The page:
Skellig: The Owl Man
When new kid on the block Michael (Bill Milner) befriends a mesmerizing man named Skellig (Tim Roth) who lives alone in a shed, their blossoming connection helps take Michael's mind off school bullies -- and his baby sister's increasingly troubling illness. Kelly Macdonald and Skye Bennett co-star in this family-friendly, made-for-television adaptation of David Almond's award-winning novel of the same name.
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- Annabel Jankel
English, Spanish (Neutral)Closed captioned
NoLanguage and sound
English: Dolby Digital 5.1Other features
Color; interactive menus; scene access; trailer.
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Common Sense Note
Parents need to know that Skellig: The Owl Man is a 2009 made-for-TV adaptation of David Almond's award-winning novel. There are some emotionally intense hospital scenes, and the film freely discusses death, dying, and miscarriages within families. Scenes with cockroaches and scenes where the titular character eats live snails could be difficult for more sensitive viewers, or those watching during a meal. A coach is shown belittling a boy because he is afraid of heights and unable to climb up the high dive to jump into a swimming pool. Aside from this, there is some minor taunting between tween boys who are friends, and a violent pushing and shoving match between two friends near the film's climax. There is also some language ("s--t," "piss off").
- Sexual Content
- Some tween-boy taunting, as two of Michael's friends accuse him of having a girlfriend when they spy on him spending time with a neighbor girl.
- At the beginning of the film, a boy stands at the edge of a cliff with a broken nose and then jumps. A boy finds a hunting rifle and runs around a forest carrying it. Two tween boys push and shove each other; one is shoved violently into a rocky wall. When his father sets a shed on fire that is occupied by a mysterious seemingly homeless man, Michael rescues the man, but visibly burns his hand.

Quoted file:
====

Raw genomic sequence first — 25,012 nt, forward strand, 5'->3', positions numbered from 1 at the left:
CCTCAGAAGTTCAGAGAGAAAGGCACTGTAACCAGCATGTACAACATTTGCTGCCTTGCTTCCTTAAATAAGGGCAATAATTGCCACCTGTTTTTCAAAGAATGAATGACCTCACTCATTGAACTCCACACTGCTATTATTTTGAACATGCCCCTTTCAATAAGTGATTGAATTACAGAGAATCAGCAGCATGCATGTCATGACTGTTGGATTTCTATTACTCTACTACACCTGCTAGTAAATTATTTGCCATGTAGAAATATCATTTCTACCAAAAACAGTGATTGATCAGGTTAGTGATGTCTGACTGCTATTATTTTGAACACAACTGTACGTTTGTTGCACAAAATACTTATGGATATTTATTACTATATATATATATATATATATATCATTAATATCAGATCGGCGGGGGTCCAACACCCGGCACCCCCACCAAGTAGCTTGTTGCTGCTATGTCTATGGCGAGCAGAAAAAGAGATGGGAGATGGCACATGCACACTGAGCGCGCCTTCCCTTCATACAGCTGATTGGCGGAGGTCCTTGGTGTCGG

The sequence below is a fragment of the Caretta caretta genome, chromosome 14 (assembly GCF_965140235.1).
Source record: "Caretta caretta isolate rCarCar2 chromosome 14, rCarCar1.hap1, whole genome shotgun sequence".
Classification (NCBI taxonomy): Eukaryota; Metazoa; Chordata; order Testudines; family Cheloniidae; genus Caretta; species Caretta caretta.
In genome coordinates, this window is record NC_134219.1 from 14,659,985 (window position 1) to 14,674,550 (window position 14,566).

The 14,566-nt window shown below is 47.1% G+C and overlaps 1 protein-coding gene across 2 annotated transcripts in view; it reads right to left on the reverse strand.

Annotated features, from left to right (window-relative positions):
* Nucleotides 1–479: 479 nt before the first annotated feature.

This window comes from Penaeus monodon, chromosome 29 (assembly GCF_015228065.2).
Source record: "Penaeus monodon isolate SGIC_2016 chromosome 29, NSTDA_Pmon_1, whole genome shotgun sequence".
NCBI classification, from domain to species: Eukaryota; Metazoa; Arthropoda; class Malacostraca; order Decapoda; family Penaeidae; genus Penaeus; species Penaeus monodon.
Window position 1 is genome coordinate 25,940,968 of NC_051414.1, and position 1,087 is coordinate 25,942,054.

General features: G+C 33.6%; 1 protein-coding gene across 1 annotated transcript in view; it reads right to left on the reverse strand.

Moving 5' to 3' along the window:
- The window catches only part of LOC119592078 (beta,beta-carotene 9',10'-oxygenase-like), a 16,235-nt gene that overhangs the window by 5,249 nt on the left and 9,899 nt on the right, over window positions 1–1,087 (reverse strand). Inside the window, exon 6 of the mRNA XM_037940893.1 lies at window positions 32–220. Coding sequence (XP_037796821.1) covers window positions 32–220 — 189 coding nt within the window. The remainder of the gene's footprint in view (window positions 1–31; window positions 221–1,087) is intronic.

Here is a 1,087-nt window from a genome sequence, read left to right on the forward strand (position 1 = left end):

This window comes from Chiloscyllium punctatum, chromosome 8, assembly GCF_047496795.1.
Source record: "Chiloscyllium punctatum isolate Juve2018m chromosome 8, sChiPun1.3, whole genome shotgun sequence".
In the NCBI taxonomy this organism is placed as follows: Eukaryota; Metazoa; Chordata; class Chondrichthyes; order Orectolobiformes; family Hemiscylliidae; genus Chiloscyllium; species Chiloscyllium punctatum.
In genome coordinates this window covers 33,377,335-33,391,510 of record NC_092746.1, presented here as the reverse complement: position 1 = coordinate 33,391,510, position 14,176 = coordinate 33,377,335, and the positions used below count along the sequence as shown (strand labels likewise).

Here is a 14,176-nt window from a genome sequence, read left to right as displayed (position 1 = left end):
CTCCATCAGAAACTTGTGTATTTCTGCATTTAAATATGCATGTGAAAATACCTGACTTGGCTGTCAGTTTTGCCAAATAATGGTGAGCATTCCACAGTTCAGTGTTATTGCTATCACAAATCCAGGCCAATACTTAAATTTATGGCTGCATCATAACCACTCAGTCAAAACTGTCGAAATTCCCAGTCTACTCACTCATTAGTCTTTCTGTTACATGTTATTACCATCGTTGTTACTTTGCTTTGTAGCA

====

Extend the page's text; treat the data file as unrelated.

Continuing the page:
- "S--t." "Piss off." Due to a fear of heights, Michael avoids diving off a high dive in gym class; his teacher makes fun of him, as do some other boys in the locker room. Two tween-boy friends of Michael taunt him when they spy on him spending time with a neighbor girl.
- Social Behavior
- This film promotes the importance of having faith in yourself and in those around you.
- Not applicable
- Drugs / Tobacco / Alcohol
- Michael steals bottles of beer from his parents' refrigerator in order to take them to Skellig, who greedily swallows from the bottles and declares ale to be the "nectar of the gods." After a difficult day, Michael's father drinks beer to excess. He acts intoxicated, and then decides to burn down the ramshackle shed in the back yard of the property he has just purchased. Later, when he believes that his son is stealing his beer, Michael's father tells Michael, "Alcohol is never the answer."
- Age appropriate
- Not an issue
- Depends on your kid and your family
- Not appropriate for kids of the age most likely to want to see it